Saturday, February 1, 2014

Seeing in a Mirror Dimly

  • Then he went to the spring of water and threw salt in it, and said, “Thus says the Lord, I have made this water wholesome; henceforth neither death nor miscarriage shall come from it.” So the water has been wholesome to this day, according to the word which Elisha spoke. He went up from there to Bethel; and while he was going up on the way, some small boys came out of the city and jeered at him, saying, “Go up, you baldhead! Go up, you baldhead!” And he turned around, and when he saw them, he cursed them in the name of the Lord. And two she-bears came out of the woods and tore forty-two of the boys. From there he went on to Mount Carmel, and thence he returned to Samaria. (2 Kings 2:21-25 RSV)
  • For now we see in a mirror dimly, but then face to face. Now I know in part; then I shall understand fully, even as I have been fully understood. (1 Cor.13:12 RSV)

Throughout my adult life, I have often had more questions than answers to life in general and to the Bible in particular.

Many years ago, I was invited to a joint-church-summer-retreat somewhere in North America while the keynote speaker took care of the adult sessions and I was responsible for the younger generations.   A high school junior student asked me during a break that if I got all the answers of the Bible as that keynote speaker claimed.  My answer was, “No. The truth is that I am still looking for the answers!”
I was scared of those who had all the answers of the Bible then.  I still am.

Today’s Old Testament text is one of the few examples that my answers are nowhere to be found.  

How could the prophet Elisha curse and kill those 42 boys in the name of the Lord, just because they joked about his baldness?  Especially right after Elisha did some good stuff (also in the name of the Lord) for the nearby village. (see 2 Kings 2:21-22)

Remember the famous quote by Lord Acton? 
"Power tends to corrupt, and absolute power corrupts absolutely…”   
No, this is just a good quote, not the answer to that question.

A man died and was glad to enter the heaven.  He was amazed to see that there were so many castle-like buildings around the main entrance of the heaven.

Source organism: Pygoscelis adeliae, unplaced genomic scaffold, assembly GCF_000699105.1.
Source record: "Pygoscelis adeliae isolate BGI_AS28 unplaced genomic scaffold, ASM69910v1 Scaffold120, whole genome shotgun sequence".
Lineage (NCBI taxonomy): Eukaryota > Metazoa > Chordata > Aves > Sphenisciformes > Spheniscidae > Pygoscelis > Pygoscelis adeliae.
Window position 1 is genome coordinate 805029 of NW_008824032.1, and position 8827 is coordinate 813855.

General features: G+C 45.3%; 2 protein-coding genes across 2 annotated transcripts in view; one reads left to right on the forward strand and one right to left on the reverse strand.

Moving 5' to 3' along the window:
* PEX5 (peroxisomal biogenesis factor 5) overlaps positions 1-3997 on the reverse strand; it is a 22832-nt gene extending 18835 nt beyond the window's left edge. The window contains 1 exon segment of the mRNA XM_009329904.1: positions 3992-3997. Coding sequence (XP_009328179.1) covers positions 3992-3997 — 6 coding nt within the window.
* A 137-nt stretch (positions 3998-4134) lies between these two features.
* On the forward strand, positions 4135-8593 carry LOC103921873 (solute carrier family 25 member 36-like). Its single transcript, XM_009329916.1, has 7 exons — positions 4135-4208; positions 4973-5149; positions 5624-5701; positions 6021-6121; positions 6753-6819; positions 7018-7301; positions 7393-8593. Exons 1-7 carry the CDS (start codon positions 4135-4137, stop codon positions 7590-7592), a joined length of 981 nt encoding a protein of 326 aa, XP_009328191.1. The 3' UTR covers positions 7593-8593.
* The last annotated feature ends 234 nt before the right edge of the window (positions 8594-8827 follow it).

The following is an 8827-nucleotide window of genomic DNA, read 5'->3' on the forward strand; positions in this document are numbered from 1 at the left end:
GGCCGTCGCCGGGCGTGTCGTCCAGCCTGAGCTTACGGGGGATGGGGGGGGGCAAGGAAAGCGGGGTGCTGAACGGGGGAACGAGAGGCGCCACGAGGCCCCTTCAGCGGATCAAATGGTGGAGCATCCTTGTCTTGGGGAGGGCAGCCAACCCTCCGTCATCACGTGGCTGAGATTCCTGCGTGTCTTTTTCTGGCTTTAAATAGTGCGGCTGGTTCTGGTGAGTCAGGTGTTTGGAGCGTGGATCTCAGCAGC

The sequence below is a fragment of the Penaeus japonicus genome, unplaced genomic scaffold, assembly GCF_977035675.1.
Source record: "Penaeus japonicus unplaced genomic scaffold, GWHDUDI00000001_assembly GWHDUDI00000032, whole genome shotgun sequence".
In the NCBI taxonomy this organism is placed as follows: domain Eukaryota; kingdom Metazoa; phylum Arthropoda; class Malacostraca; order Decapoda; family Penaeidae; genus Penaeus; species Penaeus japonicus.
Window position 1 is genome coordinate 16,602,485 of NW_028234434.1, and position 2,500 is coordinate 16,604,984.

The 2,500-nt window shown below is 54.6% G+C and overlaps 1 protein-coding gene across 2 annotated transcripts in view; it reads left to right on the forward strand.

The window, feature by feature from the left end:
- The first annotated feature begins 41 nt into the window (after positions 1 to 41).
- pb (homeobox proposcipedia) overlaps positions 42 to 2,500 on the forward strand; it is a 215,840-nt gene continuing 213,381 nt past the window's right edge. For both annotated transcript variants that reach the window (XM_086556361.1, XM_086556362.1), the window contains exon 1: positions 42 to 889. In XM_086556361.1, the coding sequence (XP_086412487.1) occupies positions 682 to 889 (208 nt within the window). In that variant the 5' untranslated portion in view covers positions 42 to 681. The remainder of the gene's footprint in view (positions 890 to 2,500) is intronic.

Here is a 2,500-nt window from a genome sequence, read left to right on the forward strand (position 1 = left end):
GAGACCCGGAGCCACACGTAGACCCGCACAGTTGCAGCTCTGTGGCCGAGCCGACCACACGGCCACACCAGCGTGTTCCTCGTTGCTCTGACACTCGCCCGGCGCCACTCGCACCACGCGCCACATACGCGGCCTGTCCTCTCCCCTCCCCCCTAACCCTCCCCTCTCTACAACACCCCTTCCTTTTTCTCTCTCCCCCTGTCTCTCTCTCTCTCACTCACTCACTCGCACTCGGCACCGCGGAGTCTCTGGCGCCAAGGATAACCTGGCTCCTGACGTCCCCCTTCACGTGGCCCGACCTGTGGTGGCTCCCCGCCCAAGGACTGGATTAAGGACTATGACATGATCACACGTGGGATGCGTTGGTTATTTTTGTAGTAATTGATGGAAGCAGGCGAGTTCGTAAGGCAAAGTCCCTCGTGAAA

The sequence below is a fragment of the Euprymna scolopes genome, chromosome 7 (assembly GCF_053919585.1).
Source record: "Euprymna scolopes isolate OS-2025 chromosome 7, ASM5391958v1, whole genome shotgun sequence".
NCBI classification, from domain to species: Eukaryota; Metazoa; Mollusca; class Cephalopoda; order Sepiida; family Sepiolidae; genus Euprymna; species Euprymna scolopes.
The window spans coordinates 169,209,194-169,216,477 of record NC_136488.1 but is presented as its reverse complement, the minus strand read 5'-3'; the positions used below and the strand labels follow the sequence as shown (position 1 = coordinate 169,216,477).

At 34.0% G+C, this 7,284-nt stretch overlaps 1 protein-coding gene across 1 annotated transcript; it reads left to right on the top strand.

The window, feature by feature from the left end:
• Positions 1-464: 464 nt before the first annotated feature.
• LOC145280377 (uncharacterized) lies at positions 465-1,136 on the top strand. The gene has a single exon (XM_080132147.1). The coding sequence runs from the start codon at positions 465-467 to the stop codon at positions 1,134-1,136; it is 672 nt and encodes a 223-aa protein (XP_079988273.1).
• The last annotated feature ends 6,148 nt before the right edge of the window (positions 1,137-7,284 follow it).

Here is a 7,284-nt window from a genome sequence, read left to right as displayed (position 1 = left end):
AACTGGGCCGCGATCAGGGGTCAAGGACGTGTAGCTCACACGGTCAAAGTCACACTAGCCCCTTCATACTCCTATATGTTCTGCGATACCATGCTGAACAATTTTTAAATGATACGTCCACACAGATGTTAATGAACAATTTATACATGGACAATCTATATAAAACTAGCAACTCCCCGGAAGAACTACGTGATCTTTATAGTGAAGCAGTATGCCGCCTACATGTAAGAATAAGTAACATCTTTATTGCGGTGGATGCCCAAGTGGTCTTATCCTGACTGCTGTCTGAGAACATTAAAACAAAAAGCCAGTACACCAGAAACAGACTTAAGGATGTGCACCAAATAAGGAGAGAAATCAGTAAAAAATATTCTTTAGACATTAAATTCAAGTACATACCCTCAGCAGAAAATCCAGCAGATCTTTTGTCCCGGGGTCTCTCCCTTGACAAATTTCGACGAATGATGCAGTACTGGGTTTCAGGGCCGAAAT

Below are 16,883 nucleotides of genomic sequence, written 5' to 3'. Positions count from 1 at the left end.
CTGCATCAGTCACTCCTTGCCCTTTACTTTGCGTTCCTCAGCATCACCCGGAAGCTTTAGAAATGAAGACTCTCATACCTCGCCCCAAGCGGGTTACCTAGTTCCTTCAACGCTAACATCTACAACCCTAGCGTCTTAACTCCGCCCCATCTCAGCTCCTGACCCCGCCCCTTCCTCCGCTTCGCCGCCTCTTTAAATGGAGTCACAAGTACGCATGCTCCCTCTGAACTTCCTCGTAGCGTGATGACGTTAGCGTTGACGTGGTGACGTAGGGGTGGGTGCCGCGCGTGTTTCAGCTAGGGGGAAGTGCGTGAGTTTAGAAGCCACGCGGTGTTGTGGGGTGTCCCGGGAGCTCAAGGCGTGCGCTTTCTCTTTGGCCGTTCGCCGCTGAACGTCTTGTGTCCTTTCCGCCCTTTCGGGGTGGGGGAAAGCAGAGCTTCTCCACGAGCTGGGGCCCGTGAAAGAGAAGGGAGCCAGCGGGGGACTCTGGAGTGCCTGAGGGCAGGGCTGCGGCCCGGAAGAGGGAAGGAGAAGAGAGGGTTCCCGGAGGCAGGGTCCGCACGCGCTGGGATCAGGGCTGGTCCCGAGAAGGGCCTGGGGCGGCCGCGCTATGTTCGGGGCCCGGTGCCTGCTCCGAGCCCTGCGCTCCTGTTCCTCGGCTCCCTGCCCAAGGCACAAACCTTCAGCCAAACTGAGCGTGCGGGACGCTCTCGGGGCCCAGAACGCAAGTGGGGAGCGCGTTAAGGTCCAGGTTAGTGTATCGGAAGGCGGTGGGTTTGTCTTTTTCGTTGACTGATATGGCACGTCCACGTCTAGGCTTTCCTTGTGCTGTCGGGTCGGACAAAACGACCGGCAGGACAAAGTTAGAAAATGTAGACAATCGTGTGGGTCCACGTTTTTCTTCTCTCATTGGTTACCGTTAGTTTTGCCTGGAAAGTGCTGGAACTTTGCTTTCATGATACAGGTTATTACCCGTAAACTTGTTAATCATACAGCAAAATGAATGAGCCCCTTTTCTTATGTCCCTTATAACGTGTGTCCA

“What are those buildings for?” the man asked.
The angel answered, “These people in the buildings believed that they were the only ones saved and are now here in heaven.  You see, they always believed that while they were on earth.  They were all kinds: Catholics, Protestantism, Pentecostalism, Non-denominational… you name them, we’ve got them all.”
“Hmm... How about those who are wandering on the streets here?”

The angel smiled and whispered, “For I was hungry and you gave me food; I was thirsty and you gave me drink; I was a stranger and you welcomed me; I was naked and you clothed me; I was sick and you visited me; I was in prison and you came to me.” (Matt. 25:35-36)

I love Paul for his honesty when he wrote:
"For now we see in a mirror dimly, but then face to face.
Now I know in part; then I shall understand fully, even as I have been fully understood."  


  1. Peter didn't know waht he was talking about when he answered Jesus that he loved Jesus. Peter never knew what he was talking about everytime he opened his mouth during the three years he was with Jesus. He didn't know what "love" is. So Jesus suggested to Peter that he fed His sheep. ("Then you will know what love is all about.") Do you know why I admire a great pastor? I believe a great pastor truly know what "love" is through pastoring the sheep.

  2. It was about the spiritual journey of Peter and reflecting to each and every one of us too. We seldom know what we are doing or talking about until much later in our life circle. You are right that Peter did not know what he was talking about then. Yet he took Jesus words seriously enough to walk his talk till he ended hid life for the sake of the Gospel.